• Whole: A term applied to food that has not been broken apart into smaller pieces, e.g. whole walnuts, or food that has not been processed to remove nutritious parts, e.g. whole grains.
  • Extra sharp: Often applied to cheeses, indicating a stronger or "sharper" flavor, e.g. extra sharp cheddar cheese.
  • Low-calorie: Used to label foods that have been formulated to deliver fewer calories than a regular food. Although low-calorie foods may be helpful for dieters to control their caloric intake, they are not necessarily healthier. For example, the low-calorie formulation might have replaced fat (which has high calorie content) with added sugar (with comparatively lower calorie content per gram) and salt (to enhance flavor lost from the removal of fat).  Neither excessive sugar nor salt is healthy.
  • Lite: Similar to 'low-calorie', 'lite' is applied to foods that have fewer calories or lesser fat content than regular food. It can also apply to other contents, e.g. alcohol ("lite beer").
  • Original flavor: If a company produces many products, it will sometimes differentiate them by flavor. After many years, the first flavor that a product came in can often be preferred by customers. Companies will often capitalize on this by marketing a product as having the "original flavor", rather than one of the variants.
  • Recommended daily allowance (title text): Information often found in the nutritional information on food labels which compare the amount of macronutrients, vitamins and minerals to a prescribed standard amount an average person is deemed to require in their daily diet.

The title text may be a continuation of the main joke, in that Randall has removed the noun (nutrient type) which the recommended daily allowance is supposed to measure. This leaves "100%" which gives an impression of good value, but it is useless without knowing what it describes. Alternatively, it may be suggesting facetiously that the foods contain 100% of the recommended daily allowance of adjectives, given the high quantity of them in the product names. Obviously, adjectives are not a nutrient the human body needs that would normally be subject of a nutritional chart.[citation needed]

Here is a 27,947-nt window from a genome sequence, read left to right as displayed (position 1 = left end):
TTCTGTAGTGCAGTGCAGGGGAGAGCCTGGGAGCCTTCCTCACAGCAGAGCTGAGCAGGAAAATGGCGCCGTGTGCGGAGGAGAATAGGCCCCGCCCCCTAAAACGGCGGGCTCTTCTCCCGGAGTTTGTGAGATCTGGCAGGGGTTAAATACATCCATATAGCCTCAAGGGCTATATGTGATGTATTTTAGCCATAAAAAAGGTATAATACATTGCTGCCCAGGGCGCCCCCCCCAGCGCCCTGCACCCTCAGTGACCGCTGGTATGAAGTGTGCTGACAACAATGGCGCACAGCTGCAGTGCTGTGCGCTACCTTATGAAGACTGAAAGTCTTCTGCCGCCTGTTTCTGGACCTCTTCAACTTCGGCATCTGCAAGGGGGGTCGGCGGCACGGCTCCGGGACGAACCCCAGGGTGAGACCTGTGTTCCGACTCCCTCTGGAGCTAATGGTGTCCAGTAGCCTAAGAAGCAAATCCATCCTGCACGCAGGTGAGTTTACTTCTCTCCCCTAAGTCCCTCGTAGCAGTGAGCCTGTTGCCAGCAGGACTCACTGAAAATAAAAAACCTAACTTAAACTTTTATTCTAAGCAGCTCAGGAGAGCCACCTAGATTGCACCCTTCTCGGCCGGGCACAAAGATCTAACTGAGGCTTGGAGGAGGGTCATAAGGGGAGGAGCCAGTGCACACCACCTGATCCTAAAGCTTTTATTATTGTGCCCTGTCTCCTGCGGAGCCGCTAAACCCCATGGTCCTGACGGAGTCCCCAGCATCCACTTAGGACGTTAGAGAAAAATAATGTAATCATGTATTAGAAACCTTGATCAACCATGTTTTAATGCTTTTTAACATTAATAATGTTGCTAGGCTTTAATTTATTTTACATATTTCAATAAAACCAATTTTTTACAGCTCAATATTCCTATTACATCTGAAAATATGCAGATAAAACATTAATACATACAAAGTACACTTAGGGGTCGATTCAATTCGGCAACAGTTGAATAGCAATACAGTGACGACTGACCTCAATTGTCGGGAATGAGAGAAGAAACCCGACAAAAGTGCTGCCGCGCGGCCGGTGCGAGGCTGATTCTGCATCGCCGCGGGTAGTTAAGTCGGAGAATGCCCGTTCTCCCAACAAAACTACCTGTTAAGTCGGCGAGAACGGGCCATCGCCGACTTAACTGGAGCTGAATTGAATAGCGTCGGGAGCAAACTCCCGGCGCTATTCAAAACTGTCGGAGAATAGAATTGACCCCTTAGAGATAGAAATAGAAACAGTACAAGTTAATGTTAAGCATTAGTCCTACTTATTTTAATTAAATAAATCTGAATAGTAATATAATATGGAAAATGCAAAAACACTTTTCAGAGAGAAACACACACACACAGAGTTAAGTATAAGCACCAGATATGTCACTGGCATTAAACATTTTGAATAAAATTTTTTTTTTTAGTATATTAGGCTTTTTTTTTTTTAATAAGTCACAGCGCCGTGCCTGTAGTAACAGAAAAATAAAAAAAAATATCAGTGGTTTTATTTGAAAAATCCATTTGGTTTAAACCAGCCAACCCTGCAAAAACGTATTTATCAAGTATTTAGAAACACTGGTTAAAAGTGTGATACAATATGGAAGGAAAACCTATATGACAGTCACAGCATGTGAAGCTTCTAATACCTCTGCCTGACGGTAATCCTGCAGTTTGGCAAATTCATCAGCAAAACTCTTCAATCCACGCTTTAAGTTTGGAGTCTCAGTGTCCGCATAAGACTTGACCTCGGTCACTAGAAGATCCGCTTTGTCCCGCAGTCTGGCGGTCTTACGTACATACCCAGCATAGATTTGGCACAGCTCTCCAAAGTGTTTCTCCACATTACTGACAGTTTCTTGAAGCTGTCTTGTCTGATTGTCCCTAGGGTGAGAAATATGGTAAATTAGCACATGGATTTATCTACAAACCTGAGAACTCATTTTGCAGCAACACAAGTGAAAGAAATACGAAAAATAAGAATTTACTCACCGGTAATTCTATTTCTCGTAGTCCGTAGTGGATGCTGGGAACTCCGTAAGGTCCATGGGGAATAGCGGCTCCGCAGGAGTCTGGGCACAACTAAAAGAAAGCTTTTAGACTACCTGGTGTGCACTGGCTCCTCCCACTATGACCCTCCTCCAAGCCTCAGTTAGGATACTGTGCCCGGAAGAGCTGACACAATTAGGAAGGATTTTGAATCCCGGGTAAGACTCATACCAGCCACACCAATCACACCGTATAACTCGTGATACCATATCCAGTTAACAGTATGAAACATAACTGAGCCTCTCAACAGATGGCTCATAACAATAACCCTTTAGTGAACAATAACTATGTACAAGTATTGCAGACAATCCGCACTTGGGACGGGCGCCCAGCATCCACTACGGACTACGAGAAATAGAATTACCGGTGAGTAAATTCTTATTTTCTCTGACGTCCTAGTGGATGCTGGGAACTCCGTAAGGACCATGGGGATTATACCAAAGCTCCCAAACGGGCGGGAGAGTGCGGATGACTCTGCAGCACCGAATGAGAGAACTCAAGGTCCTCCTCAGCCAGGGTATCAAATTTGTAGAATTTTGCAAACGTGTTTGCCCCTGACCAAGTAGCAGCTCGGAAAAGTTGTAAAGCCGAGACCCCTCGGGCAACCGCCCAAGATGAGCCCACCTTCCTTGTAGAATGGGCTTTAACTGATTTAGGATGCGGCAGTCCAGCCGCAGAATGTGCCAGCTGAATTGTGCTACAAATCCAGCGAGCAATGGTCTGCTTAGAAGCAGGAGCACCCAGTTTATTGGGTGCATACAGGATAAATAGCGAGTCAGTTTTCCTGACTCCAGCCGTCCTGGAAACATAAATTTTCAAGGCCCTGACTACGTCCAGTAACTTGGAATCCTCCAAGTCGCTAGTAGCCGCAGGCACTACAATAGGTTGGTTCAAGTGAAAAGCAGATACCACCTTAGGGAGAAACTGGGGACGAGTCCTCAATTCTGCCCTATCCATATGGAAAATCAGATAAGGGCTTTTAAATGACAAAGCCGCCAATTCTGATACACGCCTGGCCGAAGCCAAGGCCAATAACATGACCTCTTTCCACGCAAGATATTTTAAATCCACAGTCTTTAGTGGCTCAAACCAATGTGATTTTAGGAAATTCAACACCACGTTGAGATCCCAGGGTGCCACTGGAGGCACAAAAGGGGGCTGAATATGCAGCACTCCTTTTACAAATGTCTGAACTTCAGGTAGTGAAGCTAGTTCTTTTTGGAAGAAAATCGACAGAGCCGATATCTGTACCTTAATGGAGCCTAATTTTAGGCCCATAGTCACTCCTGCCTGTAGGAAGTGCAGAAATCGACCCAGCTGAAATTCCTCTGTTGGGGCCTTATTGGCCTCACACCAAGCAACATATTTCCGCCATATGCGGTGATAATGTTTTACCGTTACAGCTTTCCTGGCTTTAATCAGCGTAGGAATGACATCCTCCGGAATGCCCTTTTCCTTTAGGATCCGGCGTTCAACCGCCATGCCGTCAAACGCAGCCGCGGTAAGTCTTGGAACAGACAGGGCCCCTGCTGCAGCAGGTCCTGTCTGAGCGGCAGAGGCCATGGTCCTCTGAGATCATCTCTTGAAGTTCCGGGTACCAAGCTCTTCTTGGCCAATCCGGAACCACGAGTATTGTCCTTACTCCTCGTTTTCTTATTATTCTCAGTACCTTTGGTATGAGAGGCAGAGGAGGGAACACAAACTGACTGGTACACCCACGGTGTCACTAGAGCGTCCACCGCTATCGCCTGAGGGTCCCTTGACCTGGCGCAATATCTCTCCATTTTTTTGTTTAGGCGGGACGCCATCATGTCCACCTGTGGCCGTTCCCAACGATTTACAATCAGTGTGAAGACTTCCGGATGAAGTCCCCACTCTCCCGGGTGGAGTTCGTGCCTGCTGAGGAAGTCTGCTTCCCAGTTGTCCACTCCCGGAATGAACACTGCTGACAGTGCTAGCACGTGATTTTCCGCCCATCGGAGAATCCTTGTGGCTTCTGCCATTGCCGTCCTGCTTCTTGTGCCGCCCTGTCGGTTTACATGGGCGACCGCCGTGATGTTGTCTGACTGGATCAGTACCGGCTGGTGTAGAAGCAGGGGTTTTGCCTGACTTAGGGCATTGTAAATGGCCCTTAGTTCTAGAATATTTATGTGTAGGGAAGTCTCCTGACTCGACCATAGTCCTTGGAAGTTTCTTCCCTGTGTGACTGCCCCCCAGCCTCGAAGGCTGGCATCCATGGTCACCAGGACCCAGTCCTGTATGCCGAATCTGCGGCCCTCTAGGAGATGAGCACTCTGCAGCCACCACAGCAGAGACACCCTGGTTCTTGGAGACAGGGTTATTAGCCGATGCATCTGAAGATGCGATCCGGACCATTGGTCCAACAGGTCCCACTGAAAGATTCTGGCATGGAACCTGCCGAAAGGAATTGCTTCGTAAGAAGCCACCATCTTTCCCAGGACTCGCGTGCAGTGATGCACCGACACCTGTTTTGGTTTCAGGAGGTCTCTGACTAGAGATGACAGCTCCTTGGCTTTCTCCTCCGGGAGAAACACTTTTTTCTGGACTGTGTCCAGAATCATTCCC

This joke is very similar to 1060: Crowdsourcing, in that Randall is doing nothing, and trying to make it look like he is doing something. It expresses the opposite idea from comic 993, Brand Identity.


[An arrangement of labeled foodstuffs, from left to right and top to bottom:]
Premium Stone-ground Bespoke, Cage-free
Gourmet Fire-roasted Glazed flambé
Organic All-natural Locally-sourced Artisanal, Kosher, Grade A
Craft Barrel-aged Smoked Authentic Homemade Sun-dried Whole Extra Sharp
Low-calorie Lite Original Flavor
[Caption:] I'm trying to trick supermarkets into carrying my new line of adjective-only foods.


  • The word “artisanal” was originally misspelled as “artisenal”.
    • The wrong spelling is found here.

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Nobody has edited since I started this? Wow. I must have been early. That's right, Jacky720 just signed this (talk | contribs) 15:23, 19 December 2016 (UTC)

Nice to see somebody helping out! Thanks! That's right, Jacky720 just signed this (talk | contribs) 15:41, 19 December 2016 (UTC)

This looks just like all the food in my supermarket. I'm not even sure if I'm buying food or the best adjectives sometimes XD While most people have mass on Saturday, I have mine relative to my inertia (talk) 15:59, 19 December 2016 (UTC)

The can of Lite is a real thing, of course, and trademarked, which is why other beers can call themselves "light" but not "Lite". This article has more on that. 16:05, 19 December 2016 (UTC) I thought Lite could be a name for a drink itself, and then i found you. Cool.